In the Calendar, you’ll see “Meadow: Miranda Roto” for a while (see screenshot). This refers to the phase of a composite I’m working on. I’m extracting (rotoscoping) Miranda from a shot where she runs into a meadow. Then I’ll put her into another live action shot (composite).
For anyone who’s looked at the calendar to see what’s been going on, here’s what “Miranda – Chromakey” or “Miranda – Emerge” refers to. Miranda is supposed to be in a mysterious wood, not a civilized park setting. You can see in the frame of the original footage (second picture) that it looks like Miranda’s in the latter.
The “emerge” shot I’m working on is a composite that places live-action Miranda walking inside a wood made entirely of plates of still-image trees and leaves. (The first picture shows the composite in progress.) The program’s “camera” will glide through the trees as it approaches Miranda.
If you read previous posts, you know I’ve had a heck of a time trying to extract Miranda and her hair from the original footage. The extraction (roto) of Miranda and hair is almost where it needs to be. Once that’s complete, I need to figure out how to move the background plate and individual tree elements so Miranda is interacting with them convincingly. The camera was doing all sorts of movements in the original footage, and the composite elements will need to match those movements.
I’m energized today by the results of some experimentation. This shot had me worried for a long time, because the hair detail at the edges of Miranda’s head and shoulders needed to be cleanly isolated for a convincing composite, and I didn’t know if I could do it.
Normally, if you wanted to place a live action figure into a composite, you’d shoot against a green or blue screen. But this sequence changed significantly since production time, and I have to make do with what was shot.
You can see that Miranda’s hair is similar in hue to the background (right). This makes it difficult to select it. After experimenting with Shake’s luma and chroma key nodes, I found its color-replace node, along with the threshold node, gave me the results above (left). If you look closely at the hair edges, you can see that I was able to retain decent hair detail, with the background quite cleanly removed.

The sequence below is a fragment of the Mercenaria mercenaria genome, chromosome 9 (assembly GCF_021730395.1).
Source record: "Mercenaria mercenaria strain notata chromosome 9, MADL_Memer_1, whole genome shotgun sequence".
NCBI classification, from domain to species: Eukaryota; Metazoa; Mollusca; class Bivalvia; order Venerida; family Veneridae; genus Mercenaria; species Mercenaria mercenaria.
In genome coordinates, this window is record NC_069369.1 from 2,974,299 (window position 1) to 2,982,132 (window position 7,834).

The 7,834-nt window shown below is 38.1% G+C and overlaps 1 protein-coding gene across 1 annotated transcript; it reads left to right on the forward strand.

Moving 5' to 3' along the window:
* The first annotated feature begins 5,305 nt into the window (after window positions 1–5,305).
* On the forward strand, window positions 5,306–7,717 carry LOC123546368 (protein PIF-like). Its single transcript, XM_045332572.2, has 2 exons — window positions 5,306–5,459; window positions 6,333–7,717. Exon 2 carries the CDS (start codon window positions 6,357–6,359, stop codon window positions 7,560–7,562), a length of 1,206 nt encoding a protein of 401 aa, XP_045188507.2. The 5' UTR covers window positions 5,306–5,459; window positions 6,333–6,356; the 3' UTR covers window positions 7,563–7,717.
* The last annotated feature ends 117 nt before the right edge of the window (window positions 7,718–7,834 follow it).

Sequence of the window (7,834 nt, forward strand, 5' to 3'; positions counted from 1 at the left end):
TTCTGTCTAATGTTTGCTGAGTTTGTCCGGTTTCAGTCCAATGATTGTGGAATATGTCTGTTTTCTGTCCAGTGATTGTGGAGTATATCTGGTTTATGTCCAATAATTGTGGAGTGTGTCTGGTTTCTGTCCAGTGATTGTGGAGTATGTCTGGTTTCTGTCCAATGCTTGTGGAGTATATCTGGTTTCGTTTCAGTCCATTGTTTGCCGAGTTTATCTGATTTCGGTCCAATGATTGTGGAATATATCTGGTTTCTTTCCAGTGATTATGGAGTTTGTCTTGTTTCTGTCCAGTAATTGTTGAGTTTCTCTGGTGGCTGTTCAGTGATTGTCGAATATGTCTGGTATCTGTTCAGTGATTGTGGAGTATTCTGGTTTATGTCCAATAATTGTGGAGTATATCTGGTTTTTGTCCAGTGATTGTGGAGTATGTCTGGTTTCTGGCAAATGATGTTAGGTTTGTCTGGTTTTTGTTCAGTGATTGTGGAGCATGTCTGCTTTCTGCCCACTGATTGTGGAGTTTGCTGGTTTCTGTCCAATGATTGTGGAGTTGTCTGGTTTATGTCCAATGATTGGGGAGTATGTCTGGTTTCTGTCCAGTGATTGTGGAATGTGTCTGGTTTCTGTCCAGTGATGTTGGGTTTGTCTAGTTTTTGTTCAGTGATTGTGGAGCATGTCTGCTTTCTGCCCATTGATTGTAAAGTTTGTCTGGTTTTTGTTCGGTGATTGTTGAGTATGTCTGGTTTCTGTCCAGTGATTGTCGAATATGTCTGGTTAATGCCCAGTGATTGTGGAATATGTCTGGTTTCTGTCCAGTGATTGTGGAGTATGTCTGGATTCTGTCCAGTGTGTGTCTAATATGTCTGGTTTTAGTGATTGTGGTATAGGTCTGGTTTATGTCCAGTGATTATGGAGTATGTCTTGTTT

I’ll try to use this as a matte for the hair detail, and combine it with a rotoscope of Miranda’s face and body to get a solid and clean Miranda to place into a wood composite.
I’ve gone back to working on the “Stream” shot again, to do the “finishing touches.” About 70 frames of the roto of Miranda require cleanup. The original shot Miranda was roto’d out of had her walking through waist-high foliage, and all of the foliage covering her up needs to be painted out frame-by-frame in Photoshop.
I’ve started a new shot I call, “Emerge;” and am rethinking my assessment that the most difficult shots are behind me. In the past, I completed a few rotos of Miranda I ended up not using–weeks of work–because the hair never looked right. But this is the scene where Miranda finally sees what’s hidden in the wood. I have no choice but to roto Miranda, so she can be placed in a background that matches the other shots in the scene.
It might seem that you’d only need to roto the major solid areas of the hair, with a blur added to the edge. But I found that doesn’t look convincing, as my failed rotos proved. The first screen shot shows a frame of Miranda’s hair at its clearest–there are only a few of these kinds of clean frames (out of 194). It shows lots of little hairs that will need to be individually roto’d, to some extent. They move all over, blur, disappear and reappear in a different shape every few frames. At the other extreme in this shot, are blurry frames (like the frame on the right) where you lose track of all little those hairs.
On top of that, the camera is tilting and panning through the whole thing, so there’s a perspective shift I’ll have to deal with in the comp.
Lots of progress on the one of the most difficult composites in “Wood.” Miranda’s roto is essentially finished–just touch ups needed on it. I did a quick color correction to match her into her new background, and integrated her into the water to see how things are coming together. Looks great so far! I still need to mask out elements in the background that Miranda will interact with, and add mist and sun rays over her.
Good progress on the Miranda “Stream” roto I mentioned in the July 22nd post, considering the limited time I was able to give it. Hair, head, torso, skirt, right arm are finished. Working on left and right legs, and fine tuning what’s complete so far. The roto is 180 frames long, and I make a keyframe change every three frames, then go back and tweak in-between frames as needed. Also, did a rough composite over the background it will be comped into, and it was exciting to see it develop.
Detail of Miranda Roto
After a very helpful session with another amazing VFX artist/compositor, I was able to start a new composite today; beginning with another roto of Miranda. This roto’s challenging because Miranda is so tiny, when I zoom in close enough to work on her, she looks like a bunch of square pixels with no clear edges defined. (In the 2nd image, you can see how big she is in the original shot.) Getting the facial details was most challenging–four shapes made up that tiny face. The hair is another challenge–about 8 or 9 shapes. When finished, Miranda will be placed into another wide shot.